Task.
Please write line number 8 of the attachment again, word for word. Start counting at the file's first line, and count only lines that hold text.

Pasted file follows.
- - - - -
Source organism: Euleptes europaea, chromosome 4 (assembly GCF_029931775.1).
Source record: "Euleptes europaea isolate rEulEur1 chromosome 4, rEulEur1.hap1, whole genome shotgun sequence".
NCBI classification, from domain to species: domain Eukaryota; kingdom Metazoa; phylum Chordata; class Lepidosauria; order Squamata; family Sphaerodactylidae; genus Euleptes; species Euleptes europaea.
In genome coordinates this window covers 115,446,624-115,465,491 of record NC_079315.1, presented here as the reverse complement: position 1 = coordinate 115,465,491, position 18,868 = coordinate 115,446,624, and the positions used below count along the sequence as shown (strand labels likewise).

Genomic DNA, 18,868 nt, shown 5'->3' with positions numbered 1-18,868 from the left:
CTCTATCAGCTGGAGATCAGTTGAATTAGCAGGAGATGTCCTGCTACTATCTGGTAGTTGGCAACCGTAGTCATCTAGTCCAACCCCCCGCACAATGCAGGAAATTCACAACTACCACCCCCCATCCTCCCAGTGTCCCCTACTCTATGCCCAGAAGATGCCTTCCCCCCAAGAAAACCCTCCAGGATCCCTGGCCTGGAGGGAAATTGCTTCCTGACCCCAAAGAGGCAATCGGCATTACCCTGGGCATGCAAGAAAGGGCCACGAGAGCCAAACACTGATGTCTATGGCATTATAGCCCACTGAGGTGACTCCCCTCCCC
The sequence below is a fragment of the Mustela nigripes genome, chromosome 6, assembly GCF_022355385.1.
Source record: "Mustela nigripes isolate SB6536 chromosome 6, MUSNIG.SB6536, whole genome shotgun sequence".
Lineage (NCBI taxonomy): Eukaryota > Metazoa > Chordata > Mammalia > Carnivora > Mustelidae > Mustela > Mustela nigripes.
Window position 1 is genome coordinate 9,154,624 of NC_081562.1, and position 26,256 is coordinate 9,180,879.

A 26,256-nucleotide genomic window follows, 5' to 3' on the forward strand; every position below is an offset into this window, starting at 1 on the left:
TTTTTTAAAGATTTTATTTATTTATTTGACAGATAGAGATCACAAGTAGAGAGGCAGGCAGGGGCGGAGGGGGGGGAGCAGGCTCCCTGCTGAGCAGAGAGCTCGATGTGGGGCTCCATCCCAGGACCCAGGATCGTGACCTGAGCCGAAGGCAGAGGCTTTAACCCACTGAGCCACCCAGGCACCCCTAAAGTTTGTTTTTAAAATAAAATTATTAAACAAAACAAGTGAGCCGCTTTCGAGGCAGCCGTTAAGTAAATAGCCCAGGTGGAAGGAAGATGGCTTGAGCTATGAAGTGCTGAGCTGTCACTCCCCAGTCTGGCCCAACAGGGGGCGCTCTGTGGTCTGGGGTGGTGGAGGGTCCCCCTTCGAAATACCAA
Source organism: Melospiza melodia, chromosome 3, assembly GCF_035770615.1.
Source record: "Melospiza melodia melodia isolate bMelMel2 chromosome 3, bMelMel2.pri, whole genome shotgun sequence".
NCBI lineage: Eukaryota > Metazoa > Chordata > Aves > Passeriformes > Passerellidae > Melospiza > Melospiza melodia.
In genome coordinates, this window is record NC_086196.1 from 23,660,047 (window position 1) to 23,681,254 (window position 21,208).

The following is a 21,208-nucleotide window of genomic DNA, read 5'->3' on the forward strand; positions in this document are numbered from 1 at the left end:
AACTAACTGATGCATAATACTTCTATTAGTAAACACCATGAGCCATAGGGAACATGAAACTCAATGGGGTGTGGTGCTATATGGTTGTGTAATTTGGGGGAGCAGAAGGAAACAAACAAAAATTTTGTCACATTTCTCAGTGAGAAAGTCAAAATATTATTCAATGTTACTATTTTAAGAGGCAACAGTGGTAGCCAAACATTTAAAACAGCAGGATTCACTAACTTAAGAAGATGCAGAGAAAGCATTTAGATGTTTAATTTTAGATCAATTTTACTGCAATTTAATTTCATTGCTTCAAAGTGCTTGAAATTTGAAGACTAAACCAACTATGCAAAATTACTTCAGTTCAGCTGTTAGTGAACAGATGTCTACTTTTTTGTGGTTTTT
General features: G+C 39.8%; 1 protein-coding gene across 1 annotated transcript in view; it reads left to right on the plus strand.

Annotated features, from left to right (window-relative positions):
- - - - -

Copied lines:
Source record: "Mustela nigripes isolate SB6536 chromosome 6, MUSNIG.SB6536, whole genome shotgun sequence".